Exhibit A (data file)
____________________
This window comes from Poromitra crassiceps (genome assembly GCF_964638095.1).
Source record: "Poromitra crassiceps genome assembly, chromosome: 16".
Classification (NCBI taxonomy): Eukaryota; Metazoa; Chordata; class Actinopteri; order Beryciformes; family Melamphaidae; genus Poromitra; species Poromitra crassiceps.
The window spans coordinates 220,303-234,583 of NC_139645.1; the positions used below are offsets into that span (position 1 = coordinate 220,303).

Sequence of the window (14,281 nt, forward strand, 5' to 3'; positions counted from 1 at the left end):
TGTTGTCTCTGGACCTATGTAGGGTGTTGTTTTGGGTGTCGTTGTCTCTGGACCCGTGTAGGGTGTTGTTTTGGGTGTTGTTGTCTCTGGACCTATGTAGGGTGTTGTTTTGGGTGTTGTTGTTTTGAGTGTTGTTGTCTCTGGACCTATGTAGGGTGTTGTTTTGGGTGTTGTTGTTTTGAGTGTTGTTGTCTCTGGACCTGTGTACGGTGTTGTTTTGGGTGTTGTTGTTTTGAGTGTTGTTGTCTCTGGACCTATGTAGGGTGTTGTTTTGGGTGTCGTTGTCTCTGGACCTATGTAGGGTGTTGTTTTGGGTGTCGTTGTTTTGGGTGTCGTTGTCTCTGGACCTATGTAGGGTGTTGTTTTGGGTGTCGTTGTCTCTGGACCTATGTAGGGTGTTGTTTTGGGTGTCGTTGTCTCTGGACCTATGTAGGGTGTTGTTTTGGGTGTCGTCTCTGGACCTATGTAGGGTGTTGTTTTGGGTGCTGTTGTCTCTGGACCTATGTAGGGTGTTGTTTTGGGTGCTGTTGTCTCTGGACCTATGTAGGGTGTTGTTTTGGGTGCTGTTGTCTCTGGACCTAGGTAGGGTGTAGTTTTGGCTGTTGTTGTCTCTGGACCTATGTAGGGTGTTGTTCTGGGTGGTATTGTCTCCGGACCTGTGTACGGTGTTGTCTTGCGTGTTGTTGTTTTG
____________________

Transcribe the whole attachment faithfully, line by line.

This window comes from Poromitra crassiceps (genome assembly GCF_964638095.1).
Source record: "Poromitra crassiceps genome assembly, chromosome: 16".
Classification (NCBI taxonomy): Eukaryota; Metazoa; Chordata; class Actinopteri; order Beryciformes; family Melamphaidae; genus Poromitra; species Poromitra crassiceps.
The window spans coordinates 220,303-234,583 of NC_139645.1; the positions used below are offsets into that span (position 1 = coordinate 220,303).

Sequence of the window (14,281 nt, forward strand, 5' to 3'; positions counted from 1 at the left end):
TGTTGTCTCTGGACCTATGTAGGGTGTTGTTTTGGGTGTCGTTGTCTCTGGACCCGTGTAGGGTGTTGTTTTGGGTGTTGTTGTCTCTGGACCTATGTAGGGTGTTGTTTTGGGTGTTGTTGTTTTGAGTGTTGTTGTCTCTGGACCTATGTAGGGTGTTGTTTTGGGTGTTGTTGTTTTGAGTGTTGTTGTCTCTGGACCTGTGTACGGTGTTGTTTTGGGTGTTGTTGTTTTGAGTGTTGTTGTCTCTGGACCTATGTAGGGTGTTGTTTTGGGTGTCGTTGTCTCTGGACCTATGTAGGGTGTTGTTTTGGGTGTCGTTGTTTTGGGTGTCGTTGTCTCTGGACCTATGTAGGGTGTTGTTTTGGGTGTCGTTGTCTCTGGACCTATGTAGGGTGTTGTTTTGGGTGTCGTTGTCTCTGGACCTATGTAGGGTGTTGTTTTGGGTGTCGTCTCTGGACCTATGTAGGGTGTTGTTTTGGGTGCTGTTGTCTCTGGACCTATGTAGGGTGTTGTTTTGGGTGCTGTTGTCTCTGGACCTATGTAGGGTGTTGTTTTGGGTGCTGTTGTCTCTGGACCTAGGTAGGGTGTAGTTTTGGCTGTTGTTGTCTCTGGACCTATGTAGGGTGTTGTTCTGGGTGGTATTGTCTCCGGACCTGTGTACGGTGTTGTCTTGCGTGTTGTTGTTTTG